The Bryan Brothers Chase History

Twin brothers Mike and Bob Bryan are as successful as any modern team in sports, with the American duo owning all three majors in 2013, a feat that had never been achieved in men’s tennis before this year. The pair will go for the Grand Slam in New York, attempting to add to their trophies from the Australian Open, French Open, and Wimbledon. The Bryans already have 15 major titles in total, a record for a men’s pair and own four out of the last eight U.S. Opens, including last year’s.

Hey You, Sloane Stephens!

There hasn’t been a more tabloid-friendly ongoing feud (and faux friendship) in tennis than that of Serena Williams and Sloane Stephens, the young American who shocked her at the Australian Open earlier this year. First they were friends, then they weren’t, then Serena sent a cryptic tweet, then Sloane went public with her frustration with Serena, then they made up, then more stuff Sloane said came out. Phew! Exhausting. But the 20-year-old has showed plenty of promise on the court as she’s risen to world No. 17. Who is her projected fourth-round opponent? That would be five-time U.S. Open champ Serena, in a match many have waited for since January and should feature plenty of fireworks.

Take a Good Look at Flushing

There have been a few minor tweaks—especially the new and utterly enjoyable Court 17—to the USTA’s Billie Jean King National Tennis Center (please try saying USTABJKNTC five times fast ...) in the last 15 years, but over the next five the tournament will undergo a massive face lift, which includes a long-awaited roof over Arthur Ashe Stadium, a remodeling and roof for Louis Armstrong Stadium, a new Grandstand and elevated fan viewing for those hard-to-see practice courts. The tune of those upgrades? A cool $500 million-plus. And while the Open won’t go anywhere while the hard hats work away, this might be fans’ last chance until 2019 to have a dust-and-work-zone-free experience.

American Men Do Play Tennis

Shocking, but true. Yes, Andy Roddick is gone and no, John McEnroe hasn’t taken a wild card into this year’s tournament, but there are American men to watch—and they could do damage. Namely it’s John Isner, the 6-foot-10 North Carolina native who at age 27 continues to surprise after a career in college tennis. While 2013 has largely been a lackluster year for the former Georgia Bulldog, Isner made the Cincinnati final, where he pushed Nadal to the brink and now looks to bring his epic serve back to New York. Other names to watch: Sam Querrey, another big server who could give Federer trouble in round three; Jack Sock, a 20-year-old Nebraska boy with a dangerous forehand; and James Blake, a former quarterfinalist from the era of Roddick who is (in a perfect world) due for one last fairy-tale run in the city where he was born.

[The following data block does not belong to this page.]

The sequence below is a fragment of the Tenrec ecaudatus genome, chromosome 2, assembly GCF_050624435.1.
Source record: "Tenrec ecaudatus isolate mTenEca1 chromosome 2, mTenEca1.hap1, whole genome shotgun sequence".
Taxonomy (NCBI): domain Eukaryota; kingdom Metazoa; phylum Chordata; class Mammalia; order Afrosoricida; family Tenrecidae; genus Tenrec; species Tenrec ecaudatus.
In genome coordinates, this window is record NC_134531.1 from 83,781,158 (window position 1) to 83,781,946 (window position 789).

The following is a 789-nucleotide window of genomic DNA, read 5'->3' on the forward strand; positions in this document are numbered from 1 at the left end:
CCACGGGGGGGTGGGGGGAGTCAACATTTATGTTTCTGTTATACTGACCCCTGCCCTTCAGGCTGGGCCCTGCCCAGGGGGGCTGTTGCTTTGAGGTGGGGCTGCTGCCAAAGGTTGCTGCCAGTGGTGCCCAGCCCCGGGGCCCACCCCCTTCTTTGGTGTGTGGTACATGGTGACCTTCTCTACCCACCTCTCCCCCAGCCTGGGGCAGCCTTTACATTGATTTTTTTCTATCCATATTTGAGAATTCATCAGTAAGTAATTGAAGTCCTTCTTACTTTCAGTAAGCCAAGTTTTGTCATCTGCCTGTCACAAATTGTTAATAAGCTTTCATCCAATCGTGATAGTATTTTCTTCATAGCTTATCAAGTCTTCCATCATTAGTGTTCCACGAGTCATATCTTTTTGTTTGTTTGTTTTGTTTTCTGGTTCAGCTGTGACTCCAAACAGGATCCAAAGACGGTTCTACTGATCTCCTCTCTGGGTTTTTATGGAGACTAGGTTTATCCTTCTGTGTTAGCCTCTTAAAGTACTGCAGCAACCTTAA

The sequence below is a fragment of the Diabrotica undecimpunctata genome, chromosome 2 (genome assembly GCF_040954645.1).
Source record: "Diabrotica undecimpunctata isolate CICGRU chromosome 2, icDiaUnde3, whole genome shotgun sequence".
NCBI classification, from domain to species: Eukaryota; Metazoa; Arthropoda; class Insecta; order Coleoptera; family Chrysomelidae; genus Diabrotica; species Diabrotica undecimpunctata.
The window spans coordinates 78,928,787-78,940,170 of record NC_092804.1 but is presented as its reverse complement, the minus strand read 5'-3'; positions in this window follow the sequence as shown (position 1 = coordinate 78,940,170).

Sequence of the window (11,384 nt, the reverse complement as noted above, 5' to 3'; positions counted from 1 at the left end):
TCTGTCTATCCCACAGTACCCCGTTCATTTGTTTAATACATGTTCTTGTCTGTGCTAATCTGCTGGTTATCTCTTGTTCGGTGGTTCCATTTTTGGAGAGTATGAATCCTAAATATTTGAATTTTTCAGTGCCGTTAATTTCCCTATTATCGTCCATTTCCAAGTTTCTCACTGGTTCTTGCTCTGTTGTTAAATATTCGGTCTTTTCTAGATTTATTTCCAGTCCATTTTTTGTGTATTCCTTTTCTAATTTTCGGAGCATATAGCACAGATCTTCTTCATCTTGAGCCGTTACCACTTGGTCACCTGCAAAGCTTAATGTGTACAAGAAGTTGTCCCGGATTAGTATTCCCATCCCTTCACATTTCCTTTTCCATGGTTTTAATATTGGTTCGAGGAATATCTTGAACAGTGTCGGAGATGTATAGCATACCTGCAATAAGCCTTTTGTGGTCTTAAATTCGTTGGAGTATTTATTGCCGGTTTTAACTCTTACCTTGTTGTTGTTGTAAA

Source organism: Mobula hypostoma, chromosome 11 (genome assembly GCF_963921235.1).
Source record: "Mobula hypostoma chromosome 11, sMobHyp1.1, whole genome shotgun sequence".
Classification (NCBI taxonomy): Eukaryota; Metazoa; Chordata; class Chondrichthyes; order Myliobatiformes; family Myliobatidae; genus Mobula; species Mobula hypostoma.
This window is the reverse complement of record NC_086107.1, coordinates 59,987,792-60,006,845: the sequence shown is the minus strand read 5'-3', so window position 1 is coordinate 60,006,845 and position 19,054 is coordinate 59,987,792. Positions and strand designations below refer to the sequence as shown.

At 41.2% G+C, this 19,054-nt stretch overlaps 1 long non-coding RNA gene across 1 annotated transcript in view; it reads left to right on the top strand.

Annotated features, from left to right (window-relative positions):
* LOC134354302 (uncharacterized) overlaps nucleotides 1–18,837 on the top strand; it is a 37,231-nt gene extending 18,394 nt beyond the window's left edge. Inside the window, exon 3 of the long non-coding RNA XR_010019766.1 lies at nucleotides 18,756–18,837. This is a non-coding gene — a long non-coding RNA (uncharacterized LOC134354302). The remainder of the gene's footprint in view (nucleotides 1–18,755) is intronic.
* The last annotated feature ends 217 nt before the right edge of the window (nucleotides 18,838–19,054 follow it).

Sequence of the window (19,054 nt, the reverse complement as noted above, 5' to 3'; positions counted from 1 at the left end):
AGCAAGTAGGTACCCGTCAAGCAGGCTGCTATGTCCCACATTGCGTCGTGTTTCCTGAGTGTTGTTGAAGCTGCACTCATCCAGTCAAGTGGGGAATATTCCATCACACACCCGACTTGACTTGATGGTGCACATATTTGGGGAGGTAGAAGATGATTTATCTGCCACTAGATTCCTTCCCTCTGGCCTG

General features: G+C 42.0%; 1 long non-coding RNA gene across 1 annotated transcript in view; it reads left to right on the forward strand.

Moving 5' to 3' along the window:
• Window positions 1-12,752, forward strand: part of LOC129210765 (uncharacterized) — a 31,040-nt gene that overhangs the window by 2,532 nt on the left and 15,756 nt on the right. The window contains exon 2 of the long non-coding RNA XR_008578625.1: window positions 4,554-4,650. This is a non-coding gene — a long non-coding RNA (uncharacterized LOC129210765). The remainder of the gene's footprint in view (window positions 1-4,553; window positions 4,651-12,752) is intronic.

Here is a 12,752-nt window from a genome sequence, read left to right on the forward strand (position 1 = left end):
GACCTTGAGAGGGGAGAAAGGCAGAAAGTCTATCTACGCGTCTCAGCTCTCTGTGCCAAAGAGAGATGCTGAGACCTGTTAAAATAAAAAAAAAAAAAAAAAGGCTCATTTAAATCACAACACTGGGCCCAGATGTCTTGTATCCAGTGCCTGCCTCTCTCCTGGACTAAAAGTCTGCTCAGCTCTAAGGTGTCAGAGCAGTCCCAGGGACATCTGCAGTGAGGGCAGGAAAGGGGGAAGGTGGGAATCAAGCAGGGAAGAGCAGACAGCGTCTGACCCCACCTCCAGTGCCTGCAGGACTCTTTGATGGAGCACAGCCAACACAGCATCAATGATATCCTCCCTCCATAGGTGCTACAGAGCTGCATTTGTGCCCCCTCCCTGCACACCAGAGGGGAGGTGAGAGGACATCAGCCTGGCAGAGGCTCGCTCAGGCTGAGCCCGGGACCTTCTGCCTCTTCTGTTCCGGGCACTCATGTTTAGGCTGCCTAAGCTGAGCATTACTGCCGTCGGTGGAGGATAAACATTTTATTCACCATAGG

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Andy Murray (Dan Istitene/Getty)

Murray Back, but It’s Not in the Cards

Last month, Britain’s Andy Murray captured the heart of a nation by winning Wimbledon, becoming the first homegrown men’s champion in 77 years (Fred Perry, 1936). It was all-out Andymonium across the pond, but it was also an energy-sapping saga for Murray, who comes to the U.S. Open as the defending champion and is just 3-2 in the summer swing, losing to lower-ranked players in Montreal and Cincinnati. Murray could face Djokovic in the semifinals, which would be a repeat of the 2012 championship duel.

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Venus Williams (Andy Lyons/Getty)

So Long, Venus

While Federer is still holding on to top-10 billing, it’s Venus Williams who has faced a harder fall, the elder Williams coming into the Open having not won a major in more than six years (Wimbledon, 2007), ranked 60th in the world, and with a dismal 10-8 record this year. A nagging back has been after Venus for the last three years, and she could go out to seed Kirsten Flipkens, a Wimbledon semifinalist who beat her two weeks ago in Toronto. But while singles doesn’t look too promising for the now-33-year-old, she and Serena will go after a third doubles crown in New York.